Russia said that the establishment of the post of Special Rapporteur on the situation of Belarus had nothing to do with concerns for human rights in that country, but showed a tendentious and controversial character, and these concerns had been reaffirmed today. The report showed a clear bias, and contempt for the country and its people, along with appeals to overthrow the Government and to put pressure on it. The conclusions and recommendations recalled directives to conduct special operations to overthrow the Government. This was a flagrant violation in internal affairs, and was in contradiction with human rights, discrediting the institution of Special Rapporteurs. The politicisation, double-standards and bias were what had led to the disbanding of the Commission on Human Rights. The Russian Federation was therefore in favour of terminating the mandate of the Special Rapporteur.

Iran said that the Special Rapporteur went beyond the scope of his mandate, and gave the impression that he was directing the political opposition to overthrow the Government. The Council had not authorized the Special Rapporteur to deal with issues such as arms and bilateral trade agreements.

Algeria agreed that the Special Rapporteur had gone well beyond his mandate; it was not in his mandate or purview to make certain judgements, and he should remove these from his report, as they reflected a selective and biased approach. Mr. Severin suggested applying an embargo, and recommended that this be imposed on Member States, and this was unacceptable. Special Rapporteurs should put emphasis on dialogue and cooperation, and seek to identify best practices.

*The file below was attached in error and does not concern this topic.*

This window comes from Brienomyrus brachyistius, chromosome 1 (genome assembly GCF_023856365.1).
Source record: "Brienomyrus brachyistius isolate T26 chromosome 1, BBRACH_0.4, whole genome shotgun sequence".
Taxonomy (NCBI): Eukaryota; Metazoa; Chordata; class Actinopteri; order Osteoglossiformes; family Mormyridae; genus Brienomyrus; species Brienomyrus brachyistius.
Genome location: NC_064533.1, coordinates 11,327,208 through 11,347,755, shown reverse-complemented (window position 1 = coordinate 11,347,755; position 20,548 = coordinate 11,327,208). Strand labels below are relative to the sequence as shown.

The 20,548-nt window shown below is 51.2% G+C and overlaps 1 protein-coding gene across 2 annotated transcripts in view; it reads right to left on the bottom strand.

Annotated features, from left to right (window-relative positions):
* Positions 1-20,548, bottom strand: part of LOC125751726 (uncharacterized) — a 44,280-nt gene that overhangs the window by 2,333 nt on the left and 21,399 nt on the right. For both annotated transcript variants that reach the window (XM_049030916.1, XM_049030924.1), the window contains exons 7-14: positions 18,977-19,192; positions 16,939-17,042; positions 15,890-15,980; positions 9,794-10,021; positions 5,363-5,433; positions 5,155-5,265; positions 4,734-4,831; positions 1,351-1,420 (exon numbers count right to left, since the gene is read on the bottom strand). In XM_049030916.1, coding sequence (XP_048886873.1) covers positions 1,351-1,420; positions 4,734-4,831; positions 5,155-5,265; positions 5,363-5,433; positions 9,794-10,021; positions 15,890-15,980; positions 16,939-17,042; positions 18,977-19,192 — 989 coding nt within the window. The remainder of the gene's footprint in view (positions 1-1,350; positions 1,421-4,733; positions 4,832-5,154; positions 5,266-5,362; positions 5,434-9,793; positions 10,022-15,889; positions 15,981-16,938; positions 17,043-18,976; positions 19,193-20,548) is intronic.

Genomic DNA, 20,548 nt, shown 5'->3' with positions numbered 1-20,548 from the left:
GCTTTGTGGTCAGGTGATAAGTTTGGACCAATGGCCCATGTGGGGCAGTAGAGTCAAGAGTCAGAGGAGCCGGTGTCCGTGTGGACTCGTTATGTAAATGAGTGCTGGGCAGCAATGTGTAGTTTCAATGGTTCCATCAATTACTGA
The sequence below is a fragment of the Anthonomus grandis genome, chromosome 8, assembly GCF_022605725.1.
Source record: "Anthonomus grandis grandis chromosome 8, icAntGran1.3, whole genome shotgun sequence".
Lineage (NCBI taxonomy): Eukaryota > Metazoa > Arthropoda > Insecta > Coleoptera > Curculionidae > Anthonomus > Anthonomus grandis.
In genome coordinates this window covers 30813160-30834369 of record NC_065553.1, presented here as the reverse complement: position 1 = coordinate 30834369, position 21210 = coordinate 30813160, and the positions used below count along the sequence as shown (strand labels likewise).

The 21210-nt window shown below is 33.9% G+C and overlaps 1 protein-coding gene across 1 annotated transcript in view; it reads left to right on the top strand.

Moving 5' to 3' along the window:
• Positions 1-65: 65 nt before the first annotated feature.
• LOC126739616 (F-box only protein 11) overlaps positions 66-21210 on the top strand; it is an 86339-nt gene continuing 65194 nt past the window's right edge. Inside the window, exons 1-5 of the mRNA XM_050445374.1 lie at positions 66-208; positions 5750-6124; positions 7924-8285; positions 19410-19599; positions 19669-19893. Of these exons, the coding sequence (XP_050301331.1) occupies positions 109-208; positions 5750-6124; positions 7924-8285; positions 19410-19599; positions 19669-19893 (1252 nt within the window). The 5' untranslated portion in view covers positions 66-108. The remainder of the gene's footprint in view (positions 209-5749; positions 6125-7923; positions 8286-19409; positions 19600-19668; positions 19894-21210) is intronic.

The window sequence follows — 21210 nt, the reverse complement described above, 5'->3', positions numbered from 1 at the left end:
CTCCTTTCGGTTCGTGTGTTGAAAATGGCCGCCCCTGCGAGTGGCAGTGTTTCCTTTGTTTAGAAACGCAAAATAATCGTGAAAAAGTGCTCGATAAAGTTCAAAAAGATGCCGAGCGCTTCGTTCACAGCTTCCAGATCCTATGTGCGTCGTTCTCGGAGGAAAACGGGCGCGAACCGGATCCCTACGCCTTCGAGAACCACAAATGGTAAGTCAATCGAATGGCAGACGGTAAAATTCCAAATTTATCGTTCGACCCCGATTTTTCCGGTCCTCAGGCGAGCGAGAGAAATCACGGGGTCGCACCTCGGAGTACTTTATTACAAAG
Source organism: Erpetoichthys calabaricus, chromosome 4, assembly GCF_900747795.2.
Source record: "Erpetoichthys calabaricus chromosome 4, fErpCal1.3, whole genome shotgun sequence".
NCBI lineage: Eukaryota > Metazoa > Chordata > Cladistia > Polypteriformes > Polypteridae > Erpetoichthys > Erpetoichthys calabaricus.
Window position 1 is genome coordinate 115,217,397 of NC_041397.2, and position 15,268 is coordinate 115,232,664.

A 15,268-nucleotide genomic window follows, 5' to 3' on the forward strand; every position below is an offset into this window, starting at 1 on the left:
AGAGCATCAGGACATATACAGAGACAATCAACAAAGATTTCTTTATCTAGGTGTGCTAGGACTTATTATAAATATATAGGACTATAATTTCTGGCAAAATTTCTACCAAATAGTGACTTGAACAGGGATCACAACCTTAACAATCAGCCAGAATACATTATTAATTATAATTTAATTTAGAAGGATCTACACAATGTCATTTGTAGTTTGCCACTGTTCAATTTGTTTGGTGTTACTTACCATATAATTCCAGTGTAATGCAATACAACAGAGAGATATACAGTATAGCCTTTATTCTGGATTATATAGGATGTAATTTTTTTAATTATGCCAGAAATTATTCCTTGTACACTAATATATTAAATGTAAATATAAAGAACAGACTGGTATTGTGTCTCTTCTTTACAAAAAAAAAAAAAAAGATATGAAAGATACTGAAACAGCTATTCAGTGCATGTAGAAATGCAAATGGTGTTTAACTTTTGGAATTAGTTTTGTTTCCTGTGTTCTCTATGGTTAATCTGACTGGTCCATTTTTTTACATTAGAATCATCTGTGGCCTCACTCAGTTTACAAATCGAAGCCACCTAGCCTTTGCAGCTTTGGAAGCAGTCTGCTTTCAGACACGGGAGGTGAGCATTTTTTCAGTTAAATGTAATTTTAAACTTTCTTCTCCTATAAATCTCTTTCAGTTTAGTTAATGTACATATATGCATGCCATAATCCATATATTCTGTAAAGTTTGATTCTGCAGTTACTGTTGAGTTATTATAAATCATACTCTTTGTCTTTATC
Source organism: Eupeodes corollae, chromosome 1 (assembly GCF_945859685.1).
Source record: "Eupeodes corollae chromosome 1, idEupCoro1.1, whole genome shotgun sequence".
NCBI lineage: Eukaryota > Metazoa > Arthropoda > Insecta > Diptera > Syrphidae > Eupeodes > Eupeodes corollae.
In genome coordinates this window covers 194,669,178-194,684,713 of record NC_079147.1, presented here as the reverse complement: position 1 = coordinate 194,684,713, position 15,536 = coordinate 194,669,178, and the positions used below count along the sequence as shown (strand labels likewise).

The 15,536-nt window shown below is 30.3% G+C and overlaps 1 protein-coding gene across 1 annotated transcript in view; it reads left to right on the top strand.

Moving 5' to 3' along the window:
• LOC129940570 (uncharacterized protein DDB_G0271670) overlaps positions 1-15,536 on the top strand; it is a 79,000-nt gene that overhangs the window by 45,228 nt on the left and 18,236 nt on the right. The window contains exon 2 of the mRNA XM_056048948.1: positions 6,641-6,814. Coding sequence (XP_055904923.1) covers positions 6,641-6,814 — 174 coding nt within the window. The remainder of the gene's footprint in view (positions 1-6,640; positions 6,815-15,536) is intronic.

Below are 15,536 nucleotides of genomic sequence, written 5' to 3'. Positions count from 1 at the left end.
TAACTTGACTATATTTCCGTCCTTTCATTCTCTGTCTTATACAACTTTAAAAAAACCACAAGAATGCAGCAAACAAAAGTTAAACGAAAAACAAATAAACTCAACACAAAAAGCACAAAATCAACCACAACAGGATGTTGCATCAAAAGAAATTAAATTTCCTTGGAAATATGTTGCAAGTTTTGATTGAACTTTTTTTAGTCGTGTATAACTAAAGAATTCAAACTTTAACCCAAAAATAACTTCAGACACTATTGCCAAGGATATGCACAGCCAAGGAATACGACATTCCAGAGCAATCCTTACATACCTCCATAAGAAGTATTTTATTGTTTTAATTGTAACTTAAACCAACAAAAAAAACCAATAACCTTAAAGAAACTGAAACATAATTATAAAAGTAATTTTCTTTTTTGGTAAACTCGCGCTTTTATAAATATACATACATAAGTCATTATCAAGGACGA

Morocco said the Special Rapporteur had a limited mandate that was not infinitely extendable. His report made a value judgement that was tendentious and unacceptable. This was an instance of exceeding a mandate which the Human Rights Council could not endorse or tolerate.

North Korea asked how positive cooperation could be established when such a report which advocated confrontation was submitted. They rejected the report.

India, China, Bangladesh, Malaysia, Tunisia, Yemen and the Sudan also had criticisms of the report. He had exceeded his mandate, and the report was too political. Yet none of the States critical of the report addressed the gross violations of human rights that had been reported. .

But what about human rights?

Several Western States did however address the issue of human rights in Belarus. They appreciated the difficulties that Severin had experienced. Finland, speaking on behalf of the European Union, said the EU regretted that the Government of Belarus had not permitted the Special Rapporteur to visit the country. The EU shared his concerns regarding civil society, which had been the subject of repression by the Government of Belarus.

Canada, Lithuania, Poland and the United States all expressed concern at the human rights situation in Belarus.

In a spirited defence of his report, Adrian Severin said that human rights were intimately linked to the political situation in a country. Human rights was a global issue and required a global approach. It was not just about assessment, it was about reforms and changes that were required to translate commitments into respect for human rights. For a real dialogue, there was a need for two sides, and both of them to be of good faith. If the Government of Belarus had engaged in dialogue, then its opinions would at least have been quoted in the document,.
On progress, he had not been able to identify any. He had tried to prepare the report to the best of his capacities whilst remaining unbiased and neutral, and did not accept any accusations of the contrary. Incantations did not protect human rights, nor the ordinary people from violations of human rights. The Human Rights Council should look to realities, and do something specific to make changes to the situation.

Algeria, speaking in a right of reply, had the final word. “Such a politicized report did damage to the very values the Special Rapporteur was supposed to uphold and risked damaging the very spirit in which this Council was supposed to operate.”